The editor’s report: Maine Boatbuilders Show


A sure sign of spring in the Northeast is the Maine Boatbuilders Show in Portland, which ran from Friday, March 20, through Sunday the 22nd. I spent two days at the show, and during the prime-time hours it was flannel-to-flannel in the many of the aisles.

Although exact figures weren’t available Monday morning, attendance Friday and Saturday will likely be up about 20 percent over last year, with Sunday’s numbers slightly lower, says Phin Sprague Jr., the show’s founder and owner. “We beat the trend,” Sprague says. “Everybody was so excited … solid boat talk. It really is a meeting of the clan.”

Sprague expects the final number for the three-day show to be in the neighborhood of about 10,000, including exhibitors. Weather (read: snow), which hurt attendance the last two years, was not a factor this time around. About 200 companies displayed boats, products and services, which is about the same as in the past, he notes.

The vast majority of exhibitors are small shops, both in terms of the number of workers and the volume of boats they build. Some also run small boatyards; most do a fair amount of service and repair work. Many are custom or semicustom builders; they don’t build without an order. As such, they seem to be weathering the current economic downturn better than their larger, more production-orientated brethren. The takeaway I got from numerous conversations was that they had work, but backlogs had shrunk.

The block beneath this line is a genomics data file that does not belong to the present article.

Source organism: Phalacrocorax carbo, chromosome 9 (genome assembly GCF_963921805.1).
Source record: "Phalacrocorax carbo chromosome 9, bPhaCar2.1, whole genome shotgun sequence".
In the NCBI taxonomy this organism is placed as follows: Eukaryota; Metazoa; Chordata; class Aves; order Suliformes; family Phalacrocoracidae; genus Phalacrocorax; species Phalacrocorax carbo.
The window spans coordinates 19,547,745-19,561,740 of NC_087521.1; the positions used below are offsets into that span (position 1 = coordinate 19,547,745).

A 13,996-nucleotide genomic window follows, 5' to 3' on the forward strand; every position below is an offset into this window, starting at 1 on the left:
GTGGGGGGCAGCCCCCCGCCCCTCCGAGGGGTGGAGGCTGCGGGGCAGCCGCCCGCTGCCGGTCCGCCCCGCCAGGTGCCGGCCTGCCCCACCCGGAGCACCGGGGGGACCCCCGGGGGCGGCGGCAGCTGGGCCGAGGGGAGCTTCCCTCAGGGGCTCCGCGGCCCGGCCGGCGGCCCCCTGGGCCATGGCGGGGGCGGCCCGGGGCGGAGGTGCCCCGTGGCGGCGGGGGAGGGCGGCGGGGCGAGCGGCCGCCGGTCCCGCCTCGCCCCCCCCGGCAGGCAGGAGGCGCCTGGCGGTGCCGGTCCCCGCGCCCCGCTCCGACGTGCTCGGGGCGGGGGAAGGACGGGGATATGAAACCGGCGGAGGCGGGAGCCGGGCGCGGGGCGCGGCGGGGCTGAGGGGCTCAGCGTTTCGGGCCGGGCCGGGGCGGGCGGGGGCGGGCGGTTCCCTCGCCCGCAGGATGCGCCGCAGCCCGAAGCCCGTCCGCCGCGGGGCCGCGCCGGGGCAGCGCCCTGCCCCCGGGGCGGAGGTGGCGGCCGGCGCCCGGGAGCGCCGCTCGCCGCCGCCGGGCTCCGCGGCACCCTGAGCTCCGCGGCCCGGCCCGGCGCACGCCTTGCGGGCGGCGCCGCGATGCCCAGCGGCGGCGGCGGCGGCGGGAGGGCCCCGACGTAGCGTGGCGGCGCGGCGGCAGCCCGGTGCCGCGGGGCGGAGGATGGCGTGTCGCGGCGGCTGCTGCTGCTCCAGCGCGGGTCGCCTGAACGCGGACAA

“There is an undertone of concern,” Sprague says.

I spoke with a smiling Jean Beaulieu, the owner of the Classic Boat Shop on Mount Desert Island, who had taken a deposit on one of his Pisces 21 sloops. “We’ve been talking to him for about a year and a half,” says Beaulieu, who also runs a full-service yard. The builder says he currently has four boats under construction.

Although she is not a large boat by industry standards, the C.W. Paine-designed Pisces 21 is built to yacht quality. The base price of the fiberglass model is about $48,000; base price for the cold-molded hull is around $72,000.

There certainly is no shortage of wood, varnish and craftsmanship at the Maine Boatbuilders Show. Traditional designs and a preponderance of small craft help make this event unique. Having said that, there always is a crowd gathered around custom builder Lyman-Morse of Thomaston, a company at the forefront of high-technology boatbuilding in this country. Few can compare with Lyman-Morse when it comes to blending traditional and modern materials and construction techniques.

And I had to do a double-take when I walked past the Fortier 33 with Volvo IPS drives, the only pod drive boat I saw the show. “When it first came out, I said, ‘Wow, this is different,’ ” says Rod Fortier, who owns the Somerset, Mass.-based company that he and his father started more than 30 years ago.

The traditional New England builder is now working on his third 33 with IPS drives. To accommodate IPS, Fortier removed the keel but kept the hull’s forefoot the same. He told me the changes didn’t affect the way the boat handled or drifted in a rip. The company typically builds eight to 12 boats a year, depending on the mix of 26-, 30- or 33-footers it has orders for.
— Bill Sisson


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